A timely and authoritative guide, written by the Chief Architect and Founder of Alfresco
Alfresco is considered the leading open source solution for Web and Content Management. What makes Alfresco unique is its services, which can be easily extended with web scripts via RESTful services. Written by an author team that includes the chief architect and the founder of Alfresco, this comprehensive guide provides in-depth coverage of the Alfresco architecture and services and shows how to extend them through Web scripts to meet real business needs.
You'll learn how to use Alfresco services to create effective content management solutions while detailed code examples show you how to extend Alfresco with Web scripts using RESTful services to deliver custom solutions.
- Features detailed, working code examples that demonstrate how to extend Alfresco with Web scripts
- Written by the Chief Architect and other key Alfresco insiders, ensuring that this book is both authoritative and up-to-date
- Shows how to integrate Alfresco with Drupal and Joomla portal solutions
- Covers the upcoming Alfresco 3.2 release
- Includes real-world case examples of increasing levels of sophistication and complexity
- The companion Web site contains all source code examples in the book
You'll benefit from this timely resource that shows how to get the most from Alfresco for specific business requirements.
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About the Author
David Caruana is the Chief Architect for Alfresco Software.
John Newton is the CTO and Chairman for Alfresco Software.
Michael Farman is the Director of Product Management for Alfresco Software.
Michael G. Uzquiano is the Director of Web Platform Tools for Alfresco Software.
Kevin Roast is the User Interface Technical Lead for Alfresco Software.
Read an Excerpt
Professional AlfrescoPractical Solutions for Enterprise Content Management
By David Caruana John Newton Mike Farman Michael Uzquiano Kevin Roast
John Wiley & SonsCopyright © 2010 John Wiley & Sons, Ltd
All right reserved.
Chapter OneIntroducing Alfresco
WHAT'S IN THIS CHAPTER?
* Understanding Alfresco and its uses
* Looking at the origins of Alfresco and its place in the ECM industry
* Using Alfresco in different scenarios
* Considering factors when implementing an Alfresco content application
* Exploring the importance of open source and community for Alfresco
Alfresco is an open source Enterprise Content Management (ECM) system. It was originally created in 2005 by a team from Documentum, including its co-founder, as an open source alternative to proprietary vendors in the $4 billion ECM market.
Alfresco manages all the content within your enterprise: documents, images, photos, Web pages, records, XML documents, or any other unstructured or semi-structured file. What makes Alfresco stand out are the services and controls that manage this content and features, such as metadata management, version control, lifecycle management, workflow, search, associations to other content, tagging, commenting, and much more. This allows you to find the content you are looking for in the mountain of information accumulating in enterprises and to ensure that it is accurate. It also enables you to present and publish information through the Web or any other channel appropriate to allow users to access that information.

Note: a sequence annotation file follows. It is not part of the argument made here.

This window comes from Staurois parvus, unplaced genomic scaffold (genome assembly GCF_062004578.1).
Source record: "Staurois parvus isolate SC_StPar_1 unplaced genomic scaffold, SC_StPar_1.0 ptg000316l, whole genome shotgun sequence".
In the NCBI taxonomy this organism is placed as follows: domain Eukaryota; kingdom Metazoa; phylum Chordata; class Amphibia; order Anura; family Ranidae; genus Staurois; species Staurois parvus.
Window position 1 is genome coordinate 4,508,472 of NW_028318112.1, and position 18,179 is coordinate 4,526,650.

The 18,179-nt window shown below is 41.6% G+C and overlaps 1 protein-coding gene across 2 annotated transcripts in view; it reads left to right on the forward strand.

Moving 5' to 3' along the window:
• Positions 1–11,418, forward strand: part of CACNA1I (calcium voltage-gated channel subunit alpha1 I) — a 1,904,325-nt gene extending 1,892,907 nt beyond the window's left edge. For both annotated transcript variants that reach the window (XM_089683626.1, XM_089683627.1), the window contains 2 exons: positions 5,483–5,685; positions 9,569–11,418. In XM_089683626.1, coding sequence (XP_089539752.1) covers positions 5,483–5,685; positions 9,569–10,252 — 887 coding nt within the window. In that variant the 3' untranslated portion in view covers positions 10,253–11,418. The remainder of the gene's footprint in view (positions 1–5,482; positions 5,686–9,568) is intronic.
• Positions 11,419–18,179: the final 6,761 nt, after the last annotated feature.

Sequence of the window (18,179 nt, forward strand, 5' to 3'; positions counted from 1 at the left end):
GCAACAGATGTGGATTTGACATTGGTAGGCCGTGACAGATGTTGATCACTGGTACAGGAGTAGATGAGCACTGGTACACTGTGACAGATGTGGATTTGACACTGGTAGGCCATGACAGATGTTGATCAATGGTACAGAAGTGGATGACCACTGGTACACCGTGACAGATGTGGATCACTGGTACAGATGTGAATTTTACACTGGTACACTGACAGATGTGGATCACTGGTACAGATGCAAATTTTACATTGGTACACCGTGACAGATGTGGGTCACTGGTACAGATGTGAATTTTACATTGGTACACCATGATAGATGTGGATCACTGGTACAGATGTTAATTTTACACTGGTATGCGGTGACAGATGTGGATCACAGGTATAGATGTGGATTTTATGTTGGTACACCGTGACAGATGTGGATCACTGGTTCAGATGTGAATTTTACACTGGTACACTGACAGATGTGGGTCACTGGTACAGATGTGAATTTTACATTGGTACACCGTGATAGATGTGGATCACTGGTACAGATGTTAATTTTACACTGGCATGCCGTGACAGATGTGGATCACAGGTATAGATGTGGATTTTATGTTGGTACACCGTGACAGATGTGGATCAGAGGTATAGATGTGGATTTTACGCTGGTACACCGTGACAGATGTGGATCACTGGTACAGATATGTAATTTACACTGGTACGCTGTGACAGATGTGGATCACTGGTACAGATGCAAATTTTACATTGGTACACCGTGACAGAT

For the End User
For end users, Alfresco appears as a suite of applications or extensions to their existing tools that manages their content. Alfresco exposes itself as though it were a shared drive to replace networked shared disk drives that have no organizational, search, or control mechanisms in place. Alfresco can replace networked shared drives with a store that organizes and controls information and provides a portal interface for searching and browsing content. By emulating the SharePoint protocol, Alfresco also helps users manage their office documents from within Microsoft Office by using the tools in the Office Suite designed to be used for Microsoft SharePoint. More importantly, Alfresco provides an out-of-the-box suite of applications to browse, search, manage, and collaborate on content in the repository. These applications include document management, Web content management, content collaboration, records management, and email integration. These applications can supplement and can be supplemented by new applications developed on the Alfresco platform.
For the Business
For the business, Alfresco is designed to support the content requirements of a number of business-critical processes and uses. The document management tools, applications, and interfaces support general office work, search, and discovery. The workflow management capabilities support numerous business processes, including case management and review and approval. The collaboration applications and services support the collaborative development of information and knowledge in the creation and refinement of content and documents. The scalable Web content management services support the delivery and deployment of content from the enterprise to its customers. The records management capability provides an affordable means to capture and preserve records based upon government-approved standards. The standards-based platform also provides access to applications that use these standards, such as publishing, image, and email management.
For the Developer